The Most Famous Lutheran Pastor Since Bonhoeffer?

photo by Courtney Perry

It’s gotta be Nadia, right? I mean, I’ve been wracking my brain, and I cannot think of one. Can you? If so, please debate it in the comment.

PS: Yes, I know, Nadia will hate this post. But she’ll still love me. I think.

PPS: Check out Nadia’s post on Jericho Books’ site. It’s something I TOTALLY resonate with, about how her edgy, public self is not her only self.

  • tanyam

    Don’t want to take anything from Nadia, but Paul Tillich? (Ordained in 1912. Bonhoeffer 1906, but maybe you don’t want to count him so much as “after Bonhoeffer.”) Not as famous now, but don’t want to forget Joseph Sittler, Ed Steimle, John Vannorsdall. All, alas, before Twitter.

    • http://www.patheos.com/blogs/tonyjones/ Tony Jones

      Never heard of any of those guys except for Tillich. And I don’t think of Tillich as a pastor. He was a theologian. Was he also a working pastor?

      • CurtisMSP

        In the Lutheran tradition, everyone is a working pastor.

      • Pastor Joene Herr

        I hope you aren’t serious about never having heard of Diedrich Bonhoeffer, martyred by the Nazi’s during WWII. His “Cost of Discipleship” and “Life Together” are classics, at least among Lutherans. Joseph Sittler linked Christian theology and ecology before almost any one else in America. And yeah, both were pastors as well as writers and theological innovators. ‘Course, I’m a Lutheran…

        • http://www.patheos.com/blogs/tonyjones/ Tony Jones

          Yes, I’ve heard of Bonhoeffer. In fact, see the title of this post. It’s the final three you name that I have not heard of.

          • Pastor Joene Herr

            Duh…sorry, for some reason my mind read Luther. You might enjoy Sittler. “Evocations of Grace” is worth the read

  • KentonS
  • CurtisMSP

    Well, it is not of typical Lutheran stock to seek fame. In the 20th century, overtly seeking fame was done more by Baptists, Evangelicals, and sometimes Catholics . It is only someone who became a Lutheran from outside traditional Lutheranism who might have the chutzpah to seek the kind of fame Nadia has created in her own lifetime.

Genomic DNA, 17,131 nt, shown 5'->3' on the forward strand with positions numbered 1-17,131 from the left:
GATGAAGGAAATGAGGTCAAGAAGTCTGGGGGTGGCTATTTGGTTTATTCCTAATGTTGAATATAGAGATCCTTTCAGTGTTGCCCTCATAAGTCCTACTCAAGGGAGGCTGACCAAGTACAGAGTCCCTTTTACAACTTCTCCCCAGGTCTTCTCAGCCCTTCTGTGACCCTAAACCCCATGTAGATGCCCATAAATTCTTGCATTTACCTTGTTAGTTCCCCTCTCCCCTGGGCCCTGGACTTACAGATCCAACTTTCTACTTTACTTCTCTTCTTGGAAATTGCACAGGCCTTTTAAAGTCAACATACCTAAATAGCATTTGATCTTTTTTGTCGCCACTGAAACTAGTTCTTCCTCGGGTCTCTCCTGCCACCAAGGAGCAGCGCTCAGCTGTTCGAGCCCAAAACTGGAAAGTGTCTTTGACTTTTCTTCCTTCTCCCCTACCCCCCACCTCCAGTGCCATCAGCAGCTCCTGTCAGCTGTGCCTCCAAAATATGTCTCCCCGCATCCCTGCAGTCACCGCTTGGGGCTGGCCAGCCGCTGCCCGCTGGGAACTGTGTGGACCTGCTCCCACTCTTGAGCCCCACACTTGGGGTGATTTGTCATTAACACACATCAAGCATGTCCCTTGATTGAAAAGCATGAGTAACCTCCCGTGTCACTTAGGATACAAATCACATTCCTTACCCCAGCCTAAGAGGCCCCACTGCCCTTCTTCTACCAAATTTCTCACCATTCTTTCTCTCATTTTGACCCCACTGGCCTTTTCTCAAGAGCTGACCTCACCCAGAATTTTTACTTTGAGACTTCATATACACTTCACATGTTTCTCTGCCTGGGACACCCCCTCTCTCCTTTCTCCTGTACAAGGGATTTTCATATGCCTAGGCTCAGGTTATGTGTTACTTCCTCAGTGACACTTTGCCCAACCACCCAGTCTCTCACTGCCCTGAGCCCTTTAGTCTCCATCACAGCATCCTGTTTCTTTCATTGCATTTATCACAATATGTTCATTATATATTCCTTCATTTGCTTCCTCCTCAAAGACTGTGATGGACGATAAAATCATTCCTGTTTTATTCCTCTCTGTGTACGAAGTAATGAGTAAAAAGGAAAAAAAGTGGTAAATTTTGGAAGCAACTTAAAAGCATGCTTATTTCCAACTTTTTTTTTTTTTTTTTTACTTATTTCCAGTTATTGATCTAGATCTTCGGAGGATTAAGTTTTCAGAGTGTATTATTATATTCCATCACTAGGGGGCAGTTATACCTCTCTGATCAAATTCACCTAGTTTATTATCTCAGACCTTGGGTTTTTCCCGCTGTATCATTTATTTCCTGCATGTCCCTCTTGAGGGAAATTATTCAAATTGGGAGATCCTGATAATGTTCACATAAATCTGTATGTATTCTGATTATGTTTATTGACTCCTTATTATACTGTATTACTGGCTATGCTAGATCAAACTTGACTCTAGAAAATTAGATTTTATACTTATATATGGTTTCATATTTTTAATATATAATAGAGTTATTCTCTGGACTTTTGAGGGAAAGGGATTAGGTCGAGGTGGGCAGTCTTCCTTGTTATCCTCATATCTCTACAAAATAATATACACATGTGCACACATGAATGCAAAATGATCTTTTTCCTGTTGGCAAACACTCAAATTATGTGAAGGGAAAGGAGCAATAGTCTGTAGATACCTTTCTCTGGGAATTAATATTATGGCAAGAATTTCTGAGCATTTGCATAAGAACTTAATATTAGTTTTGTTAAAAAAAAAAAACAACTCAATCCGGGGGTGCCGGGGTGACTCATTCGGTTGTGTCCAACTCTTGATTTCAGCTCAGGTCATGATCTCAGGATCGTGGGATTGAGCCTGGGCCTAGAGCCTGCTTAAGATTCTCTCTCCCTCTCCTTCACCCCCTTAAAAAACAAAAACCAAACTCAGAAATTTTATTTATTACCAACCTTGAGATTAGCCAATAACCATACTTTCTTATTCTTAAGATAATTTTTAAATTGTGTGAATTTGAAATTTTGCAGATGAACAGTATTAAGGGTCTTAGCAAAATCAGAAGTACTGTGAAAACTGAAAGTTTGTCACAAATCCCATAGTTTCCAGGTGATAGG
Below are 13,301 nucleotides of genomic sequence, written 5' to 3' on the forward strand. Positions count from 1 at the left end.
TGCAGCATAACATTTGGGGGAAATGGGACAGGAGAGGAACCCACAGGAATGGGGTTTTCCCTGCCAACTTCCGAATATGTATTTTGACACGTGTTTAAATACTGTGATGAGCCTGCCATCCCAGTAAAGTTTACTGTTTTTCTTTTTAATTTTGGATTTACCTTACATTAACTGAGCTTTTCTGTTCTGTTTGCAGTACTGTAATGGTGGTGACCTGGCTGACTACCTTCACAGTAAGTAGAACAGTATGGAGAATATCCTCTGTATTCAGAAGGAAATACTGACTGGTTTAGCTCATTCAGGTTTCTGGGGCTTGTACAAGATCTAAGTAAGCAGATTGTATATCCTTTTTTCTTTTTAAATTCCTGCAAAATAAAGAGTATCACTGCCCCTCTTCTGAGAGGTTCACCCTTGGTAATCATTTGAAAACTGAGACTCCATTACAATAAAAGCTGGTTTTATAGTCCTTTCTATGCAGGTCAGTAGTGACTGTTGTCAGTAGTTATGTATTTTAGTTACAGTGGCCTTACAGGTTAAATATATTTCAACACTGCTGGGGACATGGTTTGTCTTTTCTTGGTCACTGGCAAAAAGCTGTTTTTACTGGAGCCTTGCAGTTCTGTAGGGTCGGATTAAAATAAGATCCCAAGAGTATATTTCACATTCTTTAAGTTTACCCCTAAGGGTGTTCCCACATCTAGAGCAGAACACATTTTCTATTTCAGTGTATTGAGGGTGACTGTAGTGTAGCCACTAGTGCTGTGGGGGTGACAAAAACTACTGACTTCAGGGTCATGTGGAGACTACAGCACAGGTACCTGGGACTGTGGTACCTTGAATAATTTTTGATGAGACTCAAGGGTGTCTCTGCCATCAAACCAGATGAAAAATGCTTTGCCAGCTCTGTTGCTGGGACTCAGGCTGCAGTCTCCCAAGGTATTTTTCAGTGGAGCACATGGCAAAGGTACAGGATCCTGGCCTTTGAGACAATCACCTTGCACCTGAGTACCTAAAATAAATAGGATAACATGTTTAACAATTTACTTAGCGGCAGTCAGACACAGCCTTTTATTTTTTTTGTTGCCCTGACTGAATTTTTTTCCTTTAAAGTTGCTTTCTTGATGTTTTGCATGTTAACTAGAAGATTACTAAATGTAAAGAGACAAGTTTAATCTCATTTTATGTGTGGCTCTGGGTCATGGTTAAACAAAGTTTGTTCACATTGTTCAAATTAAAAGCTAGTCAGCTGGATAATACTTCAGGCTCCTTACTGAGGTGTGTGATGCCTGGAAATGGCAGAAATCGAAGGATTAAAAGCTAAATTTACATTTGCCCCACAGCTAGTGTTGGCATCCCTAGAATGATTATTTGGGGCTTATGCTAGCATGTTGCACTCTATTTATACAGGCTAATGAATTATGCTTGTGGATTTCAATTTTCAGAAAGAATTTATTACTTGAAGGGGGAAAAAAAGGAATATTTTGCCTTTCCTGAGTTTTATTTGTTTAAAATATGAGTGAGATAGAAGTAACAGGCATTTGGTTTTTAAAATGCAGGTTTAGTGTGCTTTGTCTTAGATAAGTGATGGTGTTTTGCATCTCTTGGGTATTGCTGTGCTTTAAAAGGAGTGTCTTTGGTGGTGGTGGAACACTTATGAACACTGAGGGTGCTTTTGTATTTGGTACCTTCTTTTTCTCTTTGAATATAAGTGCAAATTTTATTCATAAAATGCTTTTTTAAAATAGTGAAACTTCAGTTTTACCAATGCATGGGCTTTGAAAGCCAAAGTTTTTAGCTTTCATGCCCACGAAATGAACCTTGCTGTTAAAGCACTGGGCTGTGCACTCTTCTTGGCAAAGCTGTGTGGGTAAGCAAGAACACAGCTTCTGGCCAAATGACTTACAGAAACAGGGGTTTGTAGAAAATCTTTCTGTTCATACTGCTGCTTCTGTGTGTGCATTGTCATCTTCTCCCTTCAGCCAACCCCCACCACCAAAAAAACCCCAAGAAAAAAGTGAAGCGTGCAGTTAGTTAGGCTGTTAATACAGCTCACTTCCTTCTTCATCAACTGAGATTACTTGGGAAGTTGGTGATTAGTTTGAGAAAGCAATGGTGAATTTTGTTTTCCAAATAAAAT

Lutheran faith used to be, primarily, an ethnic faith tradition. Lutherans who become Lutheran from outside Lutheranism are increasingly re-defining Lutheranism, along with many other parts of the church. That is a good thing.

    • Meredith Gould

      Pastor Nadia seeking fame? Uh, no. More like it has been generated for and about her by people who are weary of those who do.

      • CurtisMSP

        She may not be doing it intentionally, but certainly her rock-band background causes her to carry herself in a manner different from typical pastors, which sometimes gives the appearance of seeking fame.

        • Aunt Tasty

          The problem with appearances, isn’t it.

  • CurtisMSP

    In contemporary liturgical circles, Marty Haugen is more well known than Nadia. And in contemporary Lutheran history, Martin Marty is more influential. But if you are talking internet and talk-show buzz, then yeah, that would be Nadia.

    It would be disappointing, though, if internet and talk-show buzz, alone, is what people are aspiring to these days.

    • http://www.patheos.com/blogs/tonyjones/ Tony Jones

      I don’t think either of those is a pastor.

      • CurtisMSP

        Marty was a pastor from 1952 to 1962. But I think the strict emphasis on “working pastor” is going to skew your results. The role of the pastor is quite diminished in the Lutheran church, compared to many other denominations. The music and liturgy directors, as well as education staff, church council, and active lay leadership play as much or more role in Lutheran church ministry and identity than the pastor does. Lutherans, historically, shy away from strong personality figures, and seek a more diffuse church identity.

  • http://jpserrano.com/ jpserrano

    Garrison Keillor?

    • http://jpserrano.com/ jpserrano

      Oh, you said pastor. nevermind.


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